Sadiq Khan has confirmed he may have to close an entire Tube line if the government does not quickly come up with a financial settlement for cash-strapped Transport for London (TfL).
Khan today said any one of London’s 11 Tube lines could potentially be closed as tensions continue to flare between City Hall and Whitehall over a funding package.
It comes after TfL chiefs first warned last week that a Tube line could be closed due to the financial woes of the capital’s transport body.
TfL has had four government bailouts since the start of the pandemic, after its revenues fell off a cliff during the first lockdown, with the latest one set to run out on 11 December.
Speaking at an event hosted by the Centre for London think tank, Khan said that formal negotiations have not even started with the government over a new bailout.
“This unprecedented financial crisis facing TfL could have such far-reaching consequences,” he said.
“It won’t be long before London itself will no longer have London-style transport services. We will be forced to move into ‘managed decline’ leading to rundown services reminiscent of the 1970s and 1980s.
“This is no exaggeration. Bus services would have to be reduced by almost a fifth. Tube services would need to be cut by nearly 10 per cent. In practice this could mean over 100 bus routes being withdrawn and the full closure of a whole Tube line.”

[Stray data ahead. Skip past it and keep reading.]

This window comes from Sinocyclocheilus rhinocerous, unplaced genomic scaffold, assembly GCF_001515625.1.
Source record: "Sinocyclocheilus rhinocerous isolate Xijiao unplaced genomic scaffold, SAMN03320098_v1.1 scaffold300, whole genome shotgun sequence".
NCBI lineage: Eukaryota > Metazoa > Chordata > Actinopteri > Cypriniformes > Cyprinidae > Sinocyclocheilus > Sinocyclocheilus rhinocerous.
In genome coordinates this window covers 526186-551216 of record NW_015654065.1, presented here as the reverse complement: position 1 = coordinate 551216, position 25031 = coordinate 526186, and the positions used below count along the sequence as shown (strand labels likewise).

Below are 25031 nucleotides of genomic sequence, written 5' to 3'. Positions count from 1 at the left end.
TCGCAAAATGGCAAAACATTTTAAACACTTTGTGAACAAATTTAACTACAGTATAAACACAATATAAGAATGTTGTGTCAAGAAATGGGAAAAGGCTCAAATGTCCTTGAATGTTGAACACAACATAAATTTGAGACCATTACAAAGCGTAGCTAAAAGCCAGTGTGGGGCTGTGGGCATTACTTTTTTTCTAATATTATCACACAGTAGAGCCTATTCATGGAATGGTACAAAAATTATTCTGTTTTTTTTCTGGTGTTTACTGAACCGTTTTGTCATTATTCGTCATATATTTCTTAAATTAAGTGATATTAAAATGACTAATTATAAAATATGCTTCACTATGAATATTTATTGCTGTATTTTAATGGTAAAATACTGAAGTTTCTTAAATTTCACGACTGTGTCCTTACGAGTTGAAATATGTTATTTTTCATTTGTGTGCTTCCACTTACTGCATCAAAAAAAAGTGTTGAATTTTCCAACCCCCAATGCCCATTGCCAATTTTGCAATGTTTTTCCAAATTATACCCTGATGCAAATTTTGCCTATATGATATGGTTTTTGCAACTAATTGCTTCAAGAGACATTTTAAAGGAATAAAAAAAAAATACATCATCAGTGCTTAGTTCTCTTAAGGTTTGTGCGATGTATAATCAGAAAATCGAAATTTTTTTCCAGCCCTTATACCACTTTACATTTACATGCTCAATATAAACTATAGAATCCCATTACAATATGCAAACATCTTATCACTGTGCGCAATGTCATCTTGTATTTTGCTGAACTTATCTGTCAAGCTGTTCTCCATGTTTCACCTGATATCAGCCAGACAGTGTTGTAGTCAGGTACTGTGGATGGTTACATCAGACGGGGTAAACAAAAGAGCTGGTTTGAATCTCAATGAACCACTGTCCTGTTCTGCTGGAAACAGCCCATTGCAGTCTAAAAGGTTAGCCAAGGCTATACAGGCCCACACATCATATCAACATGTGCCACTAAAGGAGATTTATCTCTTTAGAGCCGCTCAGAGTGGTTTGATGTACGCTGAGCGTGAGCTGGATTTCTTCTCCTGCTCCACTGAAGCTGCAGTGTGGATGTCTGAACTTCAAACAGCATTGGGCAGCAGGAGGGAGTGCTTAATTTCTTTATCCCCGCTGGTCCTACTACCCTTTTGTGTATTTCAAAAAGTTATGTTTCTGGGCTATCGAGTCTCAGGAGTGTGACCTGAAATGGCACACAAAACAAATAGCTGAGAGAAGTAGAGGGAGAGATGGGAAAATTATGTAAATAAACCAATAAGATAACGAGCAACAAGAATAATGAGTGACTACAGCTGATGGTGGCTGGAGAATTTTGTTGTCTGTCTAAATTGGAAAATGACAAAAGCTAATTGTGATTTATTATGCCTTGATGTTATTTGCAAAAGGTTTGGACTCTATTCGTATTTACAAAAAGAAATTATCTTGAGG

Transport secretary Grant Shapps recently criticised the mayor for trying to conduct negotiations in public and through the media.
Khan’s warning comes after ex-chancellor George Osborne yesterday called for the government to stop “trying to micromanage how [Khan] runs TfL” and to “let him take responsibility”.
Shapps’ bailouts have seen Whitehall impose a range of measures on TfL, such as putting government appointed representatives on the body’s board and raising fares.
A report from TfL earlier this month said there will be a £6.6bn black hole in its finances between 2022 and 2055, after its revenues were £1.2bn below expectations this year.
TfL warned it would need to dramatically cut services, and oversee a “managed decline” of the network, unless the government can come up with a long-term deal.